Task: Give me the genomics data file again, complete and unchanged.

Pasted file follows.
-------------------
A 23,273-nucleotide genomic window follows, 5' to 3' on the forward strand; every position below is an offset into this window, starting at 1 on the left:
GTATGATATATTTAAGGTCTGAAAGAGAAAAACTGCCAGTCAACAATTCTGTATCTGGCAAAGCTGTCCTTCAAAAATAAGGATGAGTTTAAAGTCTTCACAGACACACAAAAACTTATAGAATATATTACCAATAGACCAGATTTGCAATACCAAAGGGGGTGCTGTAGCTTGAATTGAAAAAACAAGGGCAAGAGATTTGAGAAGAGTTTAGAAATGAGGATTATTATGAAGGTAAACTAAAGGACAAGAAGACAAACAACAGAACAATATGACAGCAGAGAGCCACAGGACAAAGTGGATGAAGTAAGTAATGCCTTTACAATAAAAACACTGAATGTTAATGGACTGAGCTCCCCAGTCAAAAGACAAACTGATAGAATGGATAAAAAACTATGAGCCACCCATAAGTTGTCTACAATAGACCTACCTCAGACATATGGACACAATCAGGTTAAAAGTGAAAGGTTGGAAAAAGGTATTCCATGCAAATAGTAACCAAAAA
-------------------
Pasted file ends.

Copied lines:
A 23,273-nucleotide genomic window follows, 5' to 3' on the forward strand; every position below is an offset into this window, starting at 1 on the left:
GTATGATATATTTAAGGTCTGAAAGAGAAAAACTGCCAGTCAACAATTCTGTATCTGGCAAAGCTGTCCTTCAAAAATAAGGATGAGTTTAAAGTCTTCACAGACACACAAAAACTTATAGAATATATTACCAATAGACCAGATTTGCAATACCAAAGGGGGTGCTGTAGCTTGAATTGAAAAAACAAGGGCAAGAGATTTGAGAAGAGTTTAGAAATGAGGATTATTATGAAGGTAAACTAAAGGACAAGAAGACAAACAACAGAACAATATGACAGCAGAGAGCCACAGGACAAAGTGGATGAAGTAAGTAATGCCTTTACAATAAAAACACTGAATGTTAATGGACTGAGCTCCCCAGTCAAAAGACAAACTGATAGAATGGATAAAAAACTATGAGCCACCCATAAGTTGTCTACAATAGACCTACCTCAGACATATGGACACAATCAGGTTAAAAGTGAAAGGTTGGAAAAAGGTATTCCATGCAAATAGTAACCAAAAA